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Dealing with your employer while on workers comp

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EMPLOYERS, WORKERS COMP, AND THE INJURED EMPLOYEE

Nothing in this article should be accepted as legal advice and is provided for informational purposes only.  No attorney client relationship is created.  To retain the services of workers compensation attorney Andrew M. Rodabaugh Esq. and in office appointment is necessary.

You can speak with Baltimore workers compensation lawyer Andrew M. Rodabaugh for a FREE consultation   Call Click to email  or just fill out the form below and Mr. Rodabaugh will contact you!

When an employee is injured on the job their relationship with the employer may immediately change for any number of reasons.  The injured worker is stressed and worried about the situation they are in and the employer is most likely in a similar mindset which often lead to a break down in communication and two sides operating for there own benefit.  There are a number of actions that may be taken by the employer at the onset of an accident.  The injured worker should be aware of these common actions, but should also take a number of steps to preserve their rights and interests.

Employers may ask injured employees not to file workers comp and offer to pay everything out of pocket

On occasion the employer will try to avoid increased workers comp premiums by preventing the claim from being filed. Workers’ Compensation Insurance can be expensive and Employers are aware of it so in an attempt at reducing the premiums employers may attempt to pay for medical treatment and lost wages out of pocket.  On its face this seems like a good idea.  The employee gets the medical treatment and continued wages they need and the employer saves money on increased workers compensation premiums.  There are however risks associated with these deals.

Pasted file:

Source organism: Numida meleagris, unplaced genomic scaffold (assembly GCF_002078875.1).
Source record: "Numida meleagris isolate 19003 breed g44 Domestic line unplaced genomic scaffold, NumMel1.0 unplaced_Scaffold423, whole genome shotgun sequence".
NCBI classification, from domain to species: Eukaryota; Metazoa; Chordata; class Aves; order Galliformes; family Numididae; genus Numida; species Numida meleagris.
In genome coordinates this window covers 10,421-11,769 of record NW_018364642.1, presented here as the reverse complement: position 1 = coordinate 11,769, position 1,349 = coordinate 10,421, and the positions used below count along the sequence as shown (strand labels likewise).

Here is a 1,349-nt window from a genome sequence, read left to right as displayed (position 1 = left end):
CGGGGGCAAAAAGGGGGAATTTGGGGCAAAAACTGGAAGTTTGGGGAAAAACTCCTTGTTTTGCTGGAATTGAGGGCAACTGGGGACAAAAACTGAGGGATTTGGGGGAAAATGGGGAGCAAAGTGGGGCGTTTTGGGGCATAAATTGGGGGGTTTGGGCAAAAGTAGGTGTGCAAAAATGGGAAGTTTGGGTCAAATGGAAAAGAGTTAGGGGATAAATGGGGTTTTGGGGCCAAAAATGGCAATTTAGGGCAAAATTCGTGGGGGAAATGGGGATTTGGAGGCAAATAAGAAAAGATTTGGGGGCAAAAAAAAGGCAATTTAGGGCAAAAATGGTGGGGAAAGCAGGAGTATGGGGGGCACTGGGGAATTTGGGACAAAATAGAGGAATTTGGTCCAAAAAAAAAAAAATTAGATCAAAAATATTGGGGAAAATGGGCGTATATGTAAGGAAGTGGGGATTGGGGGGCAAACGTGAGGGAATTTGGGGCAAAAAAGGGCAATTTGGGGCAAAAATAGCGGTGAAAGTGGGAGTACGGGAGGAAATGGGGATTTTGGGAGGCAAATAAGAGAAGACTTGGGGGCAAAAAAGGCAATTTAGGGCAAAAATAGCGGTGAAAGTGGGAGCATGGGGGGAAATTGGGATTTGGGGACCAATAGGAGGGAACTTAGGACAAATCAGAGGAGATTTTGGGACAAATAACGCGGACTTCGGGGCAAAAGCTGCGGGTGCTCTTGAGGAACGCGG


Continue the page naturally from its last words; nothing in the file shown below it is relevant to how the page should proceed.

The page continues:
Employers will ask the injured worker to use health insurance instead of workers compensation insurance

This occurs often.  It is not only common employer practice to strive for a no injury year, some employers understand the extent their workers compensation rates can increase because of one accident so they actively pursue other methods of handling work accidents.  Scenario: The employee is injured on the job and is legitimately entitled to workers compensation benefits under Maryland law.  A supervisor or boss has heard horror stories about workers comp premiums rising because of one injury and acts accordingly.  The employer may ask the employee to use health insurance, advise the injured worker to tell the doctor it did not happen at work, or often employers will offer to pay for any medical expenses or lost wages directly out of pocket.

While this scenario, on its surface, seems harmless it is not a good idea to try and use health insurance when treatment should be covered under Maryland workers compensation laws.  In many of these cases the employer has gone back on their word because the treatment becomes expensive and in the end they avoid a workers compensation claim also!  When surgery or diagnostics are performed the employer simply can not afford to pay for the treatment and stops any form of compensation they were providing the injured worker.  Not only does this leave the injured worker in a tough position, but the fabrications and misstatements along the way may have destroyed any chance of receiving workers comp benefits.  If the medical reports indicate that it was not a work injury, then the chance of getting workman’s compensation benefits are reduced significantly, especially when weeks or months have passed since the date of accident.  The end result is that the employer avoids the workers compensation claim and the injured employee has no money and no medical coverage.

Employers may ask to pay lost wages out of pocket to avoid a workers comp claim being filed